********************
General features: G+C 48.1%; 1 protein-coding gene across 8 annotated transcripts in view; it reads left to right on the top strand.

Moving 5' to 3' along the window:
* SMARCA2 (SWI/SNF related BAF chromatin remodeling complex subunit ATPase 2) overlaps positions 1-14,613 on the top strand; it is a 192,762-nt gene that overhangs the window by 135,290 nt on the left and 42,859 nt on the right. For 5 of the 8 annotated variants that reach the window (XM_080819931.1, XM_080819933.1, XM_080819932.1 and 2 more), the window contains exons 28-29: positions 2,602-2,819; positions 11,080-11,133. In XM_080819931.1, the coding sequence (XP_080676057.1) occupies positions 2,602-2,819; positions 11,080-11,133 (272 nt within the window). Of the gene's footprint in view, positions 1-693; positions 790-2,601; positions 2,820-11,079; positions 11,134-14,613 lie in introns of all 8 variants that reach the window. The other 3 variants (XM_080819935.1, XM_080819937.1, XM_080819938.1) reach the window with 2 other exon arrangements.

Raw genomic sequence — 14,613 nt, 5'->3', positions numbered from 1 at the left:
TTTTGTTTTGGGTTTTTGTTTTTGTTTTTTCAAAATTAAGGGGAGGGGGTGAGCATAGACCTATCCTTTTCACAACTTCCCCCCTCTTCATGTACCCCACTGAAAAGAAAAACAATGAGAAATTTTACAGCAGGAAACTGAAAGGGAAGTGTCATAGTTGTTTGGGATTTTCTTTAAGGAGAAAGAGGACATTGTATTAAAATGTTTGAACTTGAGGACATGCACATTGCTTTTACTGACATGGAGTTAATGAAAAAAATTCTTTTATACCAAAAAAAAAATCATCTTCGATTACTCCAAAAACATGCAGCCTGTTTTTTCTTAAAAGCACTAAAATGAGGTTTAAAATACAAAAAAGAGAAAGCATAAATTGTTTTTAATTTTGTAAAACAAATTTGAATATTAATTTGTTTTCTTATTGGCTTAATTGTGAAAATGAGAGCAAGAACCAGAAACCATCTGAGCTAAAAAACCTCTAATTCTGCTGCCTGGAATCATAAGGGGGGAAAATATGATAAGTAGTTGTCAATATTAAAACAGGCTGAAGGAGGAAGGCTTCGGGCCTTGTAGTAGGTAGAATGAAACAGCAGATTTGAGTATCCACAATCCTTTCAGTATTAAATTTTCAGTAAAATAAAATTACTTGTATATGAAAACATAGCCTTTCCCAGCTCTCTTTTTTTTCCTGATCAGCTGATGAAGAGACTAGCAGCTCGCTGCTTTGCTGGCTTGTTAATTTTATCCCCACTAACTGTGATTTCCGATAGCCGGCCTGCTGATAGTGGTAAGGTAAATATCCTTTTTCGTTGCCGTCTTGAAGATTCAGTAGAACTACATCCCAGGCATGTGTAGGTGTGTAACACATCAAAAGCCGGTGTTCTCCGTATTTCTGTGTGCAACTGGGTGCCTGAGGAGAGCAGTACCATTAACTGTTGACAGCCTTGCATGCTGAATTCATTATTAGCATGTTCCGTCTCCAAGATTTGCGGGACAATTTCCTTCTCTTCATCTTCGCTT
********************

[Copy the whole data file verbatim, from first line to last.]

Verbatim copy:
General features: G+C 48.1%; 1 protein-coding gene across 8 annotated transcripts in view; it reads left to right on the top strand.

Moving 5' to 3' along the window:
* SMARCA2 (SWI/SNF related BAF chromatin remodeling complex subunit ATPase 2) overlaps positions 1-14,613 on the top strand; it is a 192,762-nt gene that overhangs the window by 135,290 nt on the left and 42,859 nt on the right. For 5 of the 8 annotated variants that reach the window (XM_080819931.1, XM_080819933.1, XM_080819932.1 and 2 more), the window contains exons 28-29: positions 2,602-2,819; positions 11,080-11,133. In XM_080819931.1, the coding sequence (XP_080676057.1) occupies positions 2,602-2,819; positions 11,080-11,133 (272 nt within the window). Of the gene's footprint in view, positions 1-693; positions 790-2,601; positions 2,820-11,079; positions 11,134-14,613 lie in introns of all 8 variants that reach the window. The other 3 variants (XM_080819935.1, XM_080819937.1, XM_080819938.1) reach the window with 2 other exon arrangements.

Raw genomic sequence — 14,613 nt, 5'->3', positions numbered from 1 at the left:
TTTTGTTTTGGGTTTTTGTTTTTGTTTTTTCAAAATTAAGGGGAGGGGGTGAGCATAGACCTATCCTTTTCACAACTTCCCCCCTCTTCATGTACCCCACTGAAAAGAAAAACAATGAGAAATTTTACAGCAGGAAACTGAAAGGGAAGTGTCATAGTTGTTTGGGATTTTCTTTAAGGAGAAAGAGGACATTGTATTAAAATGTTTGAACTTGAGGACATGCACATTGCTTTTACTGACATGGAGTTAATGAAAAAAATTCTTTTATACCAAAAAAAAAATCATCTTCGATTACTCCAAAAACATGCAGCCTGTTTTTTCTTAAAAGCACTAAAATGAGGTTTAAAATACAAAAAAGAGAAAGCATAAATTGTTTTTAATTTTGTAAAACAAATTTGAATATTAATTTGTTTTCTTATTGGCTTAATTGTGAAAATGAGAGCAAGAACCAGAAACCATCTGAGCTAAAAAACCTCTAATTCTGCTGCCTGGAATCATAAGGGGGGAAAATATGATAAGTAGTTGTCAATATTAAAACAGGCTGAAGGAGGAAGGCTTCGGGCCTTGTAGTAGGTAGAATGAAACAGCAGATTTGAGTATCCACAATCCTTTCAGTATTAAATTTTCAGTAAAATAAAATTACTTGTATATGAAAACATAGCCTTTCCCAGCTCTCTTTTTTTTCCTGATCAGCTGATGAAGAGACTAGCAGCTCGCTGCTTTGCTGGCTTGTTAATTTTATCCCCACTAACTGTGATTTCCGATAGCCGGCCTGCTGATAGTGGTAAGGTAAATATCCTTTTTCGTTGCCGTCTTGAAGATTCAGTAGAACTACATCCCAGGCATGTGTAGGTGTGTAACACATCAAAAGCCGGTGTTCTCCGTATTTCTGTGTGCAACTGGGTGCCTGAGGAGAGCAGTACCATTAACTGTTGACAGCCTTGCATGCTGAATTCATTATTAGCATGTTCCGTCTCCAAGATTTGCGGGACAATTTCCTTCTCTTCATCTTCGCTT